A Lego spokesman told the Guardian that the company had never attempted to ban use of the bricks in projects which were not endorsed by the brand, and respected the right of “free creative expression”, but would not actively support such work through bulk sales.

Ai has not disclosed the details of the piece he intended to make for the Australian show.

But it is expected to be a version of a piece he first made for the prison island of Alcatraz last year where he used thousands of the plastic bricks to make floor mosaic portraits of prisoners of conscience and political activists, including Edward Snowden, Chelsea Manning and Nelson Mandela.

Other artists also offered to help: the Chinese artist Wu Tun, a former studio assistant to Ai, tweeted an image of his hand holding out a brick towards a photograph of Ai, with the message “use mine, more than happy to make it”.

Dayna Galloway, a games lecturer at Abertay University, was one of many to urge the artist to switch to a rival plastic bricks firm, Mega Blocks: “same political message at a fraction of the cost”.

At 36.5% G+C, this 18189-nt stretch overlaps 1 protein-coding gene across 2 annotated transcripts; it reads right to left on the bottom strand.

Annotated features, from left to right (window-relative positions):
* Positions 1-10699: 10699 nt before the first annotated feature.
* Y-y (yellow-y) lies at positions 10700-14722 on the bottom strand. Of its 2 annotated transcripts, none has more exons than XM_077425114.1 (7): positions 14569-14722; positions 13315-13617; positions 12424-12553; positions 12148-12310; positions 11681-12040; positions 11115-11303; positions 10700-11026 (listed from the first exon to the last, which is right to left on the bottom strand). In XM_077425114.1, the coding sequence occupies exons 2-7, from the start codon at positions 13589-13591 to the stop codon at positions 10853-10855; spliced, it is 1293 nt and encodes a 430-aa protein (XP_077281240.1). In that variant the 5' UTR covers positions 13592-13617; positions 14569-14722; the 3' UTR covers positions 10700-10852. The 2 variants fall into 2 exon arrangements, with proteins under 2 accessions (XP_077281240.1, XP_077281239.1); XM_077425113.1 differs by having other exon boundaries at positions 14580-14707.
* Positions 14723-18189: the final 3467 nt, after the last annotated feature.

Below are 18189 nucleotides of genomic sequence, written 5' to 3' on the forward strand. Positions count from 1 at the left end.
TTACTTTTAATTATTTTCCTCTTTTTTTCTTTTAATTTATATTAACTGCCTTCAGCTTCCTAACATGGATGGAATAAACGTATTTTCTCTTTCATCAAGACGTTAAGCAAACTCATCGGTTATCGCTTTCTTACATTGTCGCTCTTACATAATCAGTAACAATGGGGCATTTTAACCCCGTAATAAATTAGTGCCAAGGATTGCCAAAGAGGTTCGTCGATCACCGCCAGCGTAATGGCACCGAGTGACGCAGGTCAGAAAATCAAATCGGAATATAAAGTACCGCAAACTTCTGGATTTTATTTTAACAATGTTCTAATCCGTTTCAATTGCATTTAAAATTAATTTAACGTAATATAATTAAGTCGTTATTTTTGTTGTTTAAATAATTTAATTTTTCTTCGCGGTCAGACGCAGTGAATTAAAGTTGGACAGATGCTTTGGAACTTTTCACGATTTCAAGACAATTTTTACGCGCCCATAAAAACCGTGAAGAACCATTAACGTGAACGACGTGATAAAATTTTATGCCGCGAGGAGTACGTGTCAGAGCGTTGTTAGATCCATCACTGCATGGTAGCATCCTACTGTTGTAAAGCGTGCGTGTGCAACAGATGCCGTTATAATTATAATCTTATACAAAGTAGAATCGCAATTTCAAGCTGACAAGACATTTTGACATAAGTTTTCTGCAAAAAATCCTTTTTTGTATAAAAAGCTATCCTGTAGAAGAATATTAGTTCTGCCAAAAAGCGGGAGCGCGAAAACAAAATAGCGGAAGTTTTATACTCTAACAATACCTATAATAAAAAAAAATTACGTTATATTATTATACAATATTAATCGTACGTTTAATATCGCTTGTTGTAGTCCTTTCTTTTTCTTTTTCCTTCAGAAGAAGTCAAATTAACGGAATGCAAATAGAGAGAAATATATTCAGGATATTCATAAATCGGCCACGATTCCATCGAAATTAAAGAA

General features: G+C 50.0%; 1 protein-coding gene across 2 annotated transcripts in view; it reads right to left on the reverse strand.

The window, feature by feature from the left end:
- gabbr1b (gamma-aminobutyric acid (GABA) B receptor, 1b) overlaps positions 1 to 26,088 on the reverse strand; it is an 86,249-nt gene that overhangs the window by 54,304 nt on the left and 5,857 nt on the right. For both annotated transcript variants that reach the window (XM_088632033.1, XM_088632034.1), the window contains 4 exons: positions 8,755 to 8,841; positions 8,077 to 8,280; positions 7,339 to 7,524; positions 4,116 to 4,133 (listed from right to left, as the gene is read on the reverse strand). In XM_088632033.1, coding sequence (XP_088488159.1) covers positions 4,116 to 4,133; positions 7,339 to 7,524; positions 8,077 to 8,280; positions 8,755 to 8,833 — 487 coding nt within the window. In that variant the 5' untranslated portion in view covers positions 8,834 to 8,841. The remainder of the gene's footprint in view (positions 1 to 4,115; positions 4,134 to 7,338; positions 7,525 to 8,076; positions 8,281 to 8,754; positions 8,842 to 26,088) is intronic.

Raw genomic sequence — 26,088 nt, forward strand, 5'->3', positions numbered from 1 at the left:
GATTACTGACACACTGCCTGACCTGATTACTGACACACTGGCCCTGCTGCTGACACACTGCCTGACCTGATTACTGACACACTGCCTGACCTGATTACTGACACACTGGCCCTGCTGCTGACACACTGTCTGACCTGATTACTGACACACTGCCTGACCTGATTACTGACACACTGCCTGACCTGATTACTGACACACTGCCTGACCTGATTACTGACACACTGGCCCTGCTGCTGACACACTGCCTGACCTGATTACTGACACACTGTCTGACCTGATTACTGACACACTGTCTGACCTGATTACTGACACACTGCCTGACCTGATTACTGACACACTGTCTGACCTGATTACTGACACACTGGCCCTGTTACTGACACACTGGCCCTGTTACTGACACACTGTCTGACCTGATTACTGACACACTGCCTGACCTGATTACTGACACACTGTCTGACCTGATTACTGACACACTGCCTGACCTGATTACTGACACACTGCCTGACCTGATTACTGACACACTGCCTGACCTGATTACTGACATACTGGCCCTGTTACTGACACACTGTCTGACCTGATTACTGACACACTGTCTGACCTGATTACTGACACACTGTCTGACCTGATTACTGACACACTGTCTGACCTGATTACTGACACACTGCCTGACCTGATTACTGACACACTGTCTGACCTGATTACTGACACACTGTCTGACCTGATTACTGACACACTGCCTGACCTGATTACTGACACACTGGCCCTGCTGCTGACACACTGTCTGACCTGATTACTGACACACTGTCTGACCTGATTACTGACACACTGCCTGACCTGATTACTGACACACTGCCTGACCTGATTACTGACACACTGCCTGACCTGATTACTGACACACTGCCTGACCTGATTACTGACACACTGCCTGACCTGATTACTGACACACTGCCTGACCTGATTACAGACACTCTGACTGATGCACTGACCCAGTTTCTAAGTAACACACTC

Ai first posted about the Lego decision on Friday, the last day of the state visit by the Chinese president, Xi Jinping, and explicitly linked it to David Cameron’s announcement of a new “golden era” in relations with the UK, and the news that a new Legoland will be built in Shanghai. The theme parks are operated by Merlin Entertainments, not by Lego itself. However Lego is also building a new factory in China, employing around 2,000 people, due to open in 2017.

In his Instagram post, Ai said: “As a commercial entity, Lego produces and sells toys, movies and amusement parks attracting children across the globe. As a powerful corporation, Lego is an influential cultural and political actor in the globalized economy with questionable values.”

Related: Artist Ai Weiwei banned from using Lego to build Australian artwork